In this section
Herpes simplex gingivostomatitis (jin-juh-voe-sto-ma-tie-tis) is inflammation of the gums and lips caused by the herpes virus – the same virus that later causes cold sores. This inflammation damages the skin, resulting in painful ulcers in the mouth and blisters on the lips.
Infections in children are common, and they often go unnoticed. However, about one in four children will develop mouth ulcers after their first infection. Your child may have a fever and become irritable, then a day or two later develop blisters on their lips and ulcers on
their gums. These are painful and often lead to drooling and a refusal to eat or drink. Your child may then become dehydrated.
If your child has been infected with herpes simplex gingivostomatitis, they may show no symptoms. If they do have symptoms, they may include:
The ulcers/blisters usually take 10 to 14 days to go away. The blisters never leave scars.
Encourage your child to drink their normal amount of fluids to prevent them becoming dehydrated. There's no need to worry about them not eating, but it is important that they get enough fluids.
Signs that your child is mildly dehydrated include:
If your child is showing these signs, encourage them to drink more. This can be in the form of water, milk, jelly, icy poles or oral rehydration solutions.
It is important to reduce the pain caused by the blisters so that your child is more likely to want to drink. Give your child pain relief medication (paracetamol or ibuprofen) – see our fact sheet
Pain relief for children. The pain usually goes away after three to four days.
No other medications are needed, because antibiotics and antiviral medications do not work and are of no use in treating this condition.
If your child is refusing to drink and you think they may be dehydrated, take them to your GP or to your nearest hospital emergency department.
Signs of severe dehydration include:
Call an ambulance if it is difficult to wake your child up.
See your GP if your child's pain is not relieved with medication. The doctor may prescribe a numbing gel, which can safely be swallowed. Also see the GP if your child is becoming increasingly unwell, with high fever or vomiting.
A rare but serious complication of herpes simplex infection is inflammation of the brain (encephalitis). Symptoms include confusion, significant behaviour change and being very drowsy. If your child has herpes simplex gingivostomatitis and is showing these symptoms, call an ambulance
Once my child has had gingivostomatitis can she get it
Once someone has been infected with the herpes simplex virus, the virus will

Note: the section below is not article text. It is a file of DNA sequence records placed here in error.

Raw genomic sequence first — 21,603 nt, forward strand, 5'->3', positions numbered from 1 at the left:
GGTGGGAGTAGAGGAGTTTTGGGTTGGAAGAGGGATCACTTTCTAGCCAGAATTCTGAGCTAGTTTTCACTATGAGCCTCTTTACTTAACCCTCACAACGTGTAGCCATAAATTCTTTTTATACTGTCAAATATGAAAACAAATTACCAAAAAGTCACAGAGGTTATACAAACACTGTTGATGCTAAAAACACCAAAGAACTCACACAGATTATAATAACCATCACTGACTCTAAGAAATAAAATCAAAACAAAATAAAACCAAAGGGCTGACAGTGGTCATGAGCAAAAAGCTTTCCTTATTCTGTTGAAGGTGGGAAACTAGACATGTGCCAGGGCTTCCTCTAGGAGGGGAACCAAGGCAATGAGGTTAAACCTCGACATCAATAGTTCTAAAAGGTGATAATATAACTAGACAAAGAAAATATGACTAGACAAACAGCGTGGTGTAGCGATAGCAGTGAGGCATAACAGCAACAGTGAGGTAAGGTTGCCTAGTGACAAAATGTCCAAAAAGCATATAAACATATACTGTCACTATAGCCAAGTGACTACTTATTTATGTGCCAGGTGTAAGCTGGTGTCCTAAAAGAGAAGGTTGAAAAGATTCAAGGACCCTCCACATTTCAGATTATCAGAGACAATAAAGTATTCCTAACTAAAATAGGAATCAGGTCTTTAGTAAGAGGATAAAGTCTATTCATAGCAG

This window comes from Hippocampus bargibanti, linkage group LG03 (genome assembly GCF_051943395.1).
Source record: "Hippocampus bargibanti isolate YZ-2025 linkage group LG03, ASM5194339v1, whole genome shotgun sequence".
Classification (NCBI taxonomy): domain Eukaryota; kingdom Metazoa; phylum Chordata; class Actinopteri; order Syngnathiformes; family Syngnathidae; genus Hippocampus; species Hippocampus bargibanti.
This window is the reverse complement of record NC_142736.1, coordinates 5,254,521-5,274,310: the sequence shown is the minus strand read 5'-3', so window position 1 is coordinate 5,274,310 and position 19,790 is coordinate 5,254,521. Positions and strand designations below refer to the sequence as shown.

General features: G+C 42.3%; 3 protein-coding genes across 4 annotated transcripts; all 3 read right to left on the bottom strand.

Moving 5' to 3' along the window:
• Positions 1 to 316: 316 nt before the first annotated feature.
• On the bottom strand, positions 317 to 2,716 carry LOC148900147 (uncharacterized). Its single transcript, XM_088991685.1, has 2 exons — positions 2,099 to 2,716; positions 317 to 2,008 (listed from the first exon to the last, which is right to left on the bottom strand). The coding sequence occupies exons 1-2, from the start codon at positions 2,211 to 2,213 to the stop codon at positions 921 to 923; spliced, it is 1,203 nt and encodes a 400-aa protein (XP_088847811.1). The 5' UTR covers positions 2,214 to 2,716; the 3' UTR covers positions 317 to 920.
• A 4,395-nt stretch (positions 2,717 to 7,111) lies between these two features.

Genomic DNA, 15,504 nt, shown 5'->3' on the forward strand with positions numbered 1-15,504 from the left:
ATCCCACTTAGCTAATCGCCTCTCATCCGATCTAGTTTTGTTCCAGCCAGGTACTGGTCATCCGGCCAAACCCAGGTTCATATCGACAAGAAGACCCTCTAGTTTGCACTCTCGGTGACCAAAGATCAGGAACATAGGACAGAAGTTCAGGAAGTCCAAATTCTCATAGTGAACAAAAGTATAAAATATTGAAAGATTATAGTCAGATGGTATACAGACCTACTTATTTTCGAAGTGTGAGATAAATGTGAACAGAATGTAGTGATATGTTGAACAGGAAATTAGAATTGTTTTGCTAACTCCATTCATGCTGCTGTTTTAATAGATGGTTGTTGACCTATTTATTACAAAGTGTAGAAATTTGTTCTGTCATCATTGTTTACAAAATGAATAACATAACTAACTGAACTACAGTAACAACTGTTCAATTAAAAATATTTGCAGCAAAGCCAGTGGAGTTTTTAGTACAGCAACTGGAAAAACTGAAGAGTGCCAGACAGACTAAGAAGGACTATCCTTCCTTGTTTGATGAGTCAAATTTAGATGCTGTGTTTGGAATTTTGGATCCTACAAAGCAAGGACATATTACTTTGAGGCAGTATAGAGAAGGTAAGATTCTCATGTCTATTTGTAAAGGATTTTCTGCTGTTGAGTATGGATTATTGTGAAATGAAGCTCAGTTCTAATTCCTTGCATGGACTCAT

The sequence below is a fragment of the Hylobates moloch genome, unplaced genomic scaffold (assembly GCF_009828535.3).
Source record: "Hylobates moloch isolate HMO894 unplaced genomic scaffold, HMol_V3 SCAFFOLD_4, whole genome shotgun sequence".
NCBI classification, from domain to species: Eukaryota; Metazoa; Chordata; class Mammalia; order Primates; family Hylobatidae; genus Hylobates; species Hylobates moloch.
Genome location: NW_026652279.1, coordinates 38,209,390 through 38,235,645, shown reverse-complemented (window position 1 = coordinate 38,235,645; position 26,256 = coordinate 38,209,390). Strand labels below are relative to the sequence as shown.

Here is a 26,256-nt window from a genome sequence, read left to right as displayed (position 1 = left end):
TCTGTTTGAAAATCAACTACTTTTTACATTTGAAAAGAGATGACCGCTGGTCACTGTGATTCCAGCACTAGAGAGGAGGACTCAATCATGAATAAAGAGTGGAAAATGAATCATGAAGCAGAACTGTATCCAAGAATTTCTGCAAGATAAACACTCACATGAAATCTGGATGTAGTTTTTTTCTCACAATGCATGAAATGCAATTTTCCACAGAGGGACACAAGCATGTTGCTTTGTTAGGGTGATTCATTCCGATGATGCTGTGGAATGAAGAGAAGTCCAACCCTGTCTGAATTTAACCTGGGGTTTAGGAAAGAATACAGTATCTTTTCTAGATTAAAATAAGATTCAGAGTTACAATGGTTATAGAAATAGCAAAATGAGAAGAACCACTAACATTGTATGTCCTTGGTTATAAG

stay in their body for life. Your child may have other episodes of herpes
reactivation (when the virus affects the body again), but the first instance is
usually the worst, and they may not experience symptoms such as painful
blisters again. Future episodes of herpes is often referred to as cold sores.
How can I get more fluids into my child?
Offer small amounts to drink often. Gastrolyte, HYDRAlyte,
Pedialyte and Repalyte are different types of oral rehydration fluid that can
be used to replace fluids and body salts. These are the best option if your
child is becoming dehydrated. They are also available as icy poles, which
children are often happy to have.
Developed by The Royal Children's Hospital General Medicine and Infectious Diseases departments. We acknowledge the input of RCH consumers and carers.
Reviewed May 2018.
This information is awaiting routine review. Please always seek the most recent advice from a registered and practising clinician.
Kids Health Info is supported by The Royal Children’s Hospital Foundation. To donate, visit
This information is intended to support, not replace, discussion with your doctor or healthcare professionals. The authors of these consumer health information handouts have made a considerable effort to ensure the information is accurate, up to date and easy to understand. The Royal Children's Hospital Melbourne accepts no responsibility for any inaccuracies, information perceived as misleading, or the success of any treatment regimen detailed in these handouts. Information contained in the handouts is updated regularly and therefore you should always check you are referring to the most recent version of the handout. The onus is on you, the user, to ensure that you have downloaded the most up-to-date version of a consumer health information handout.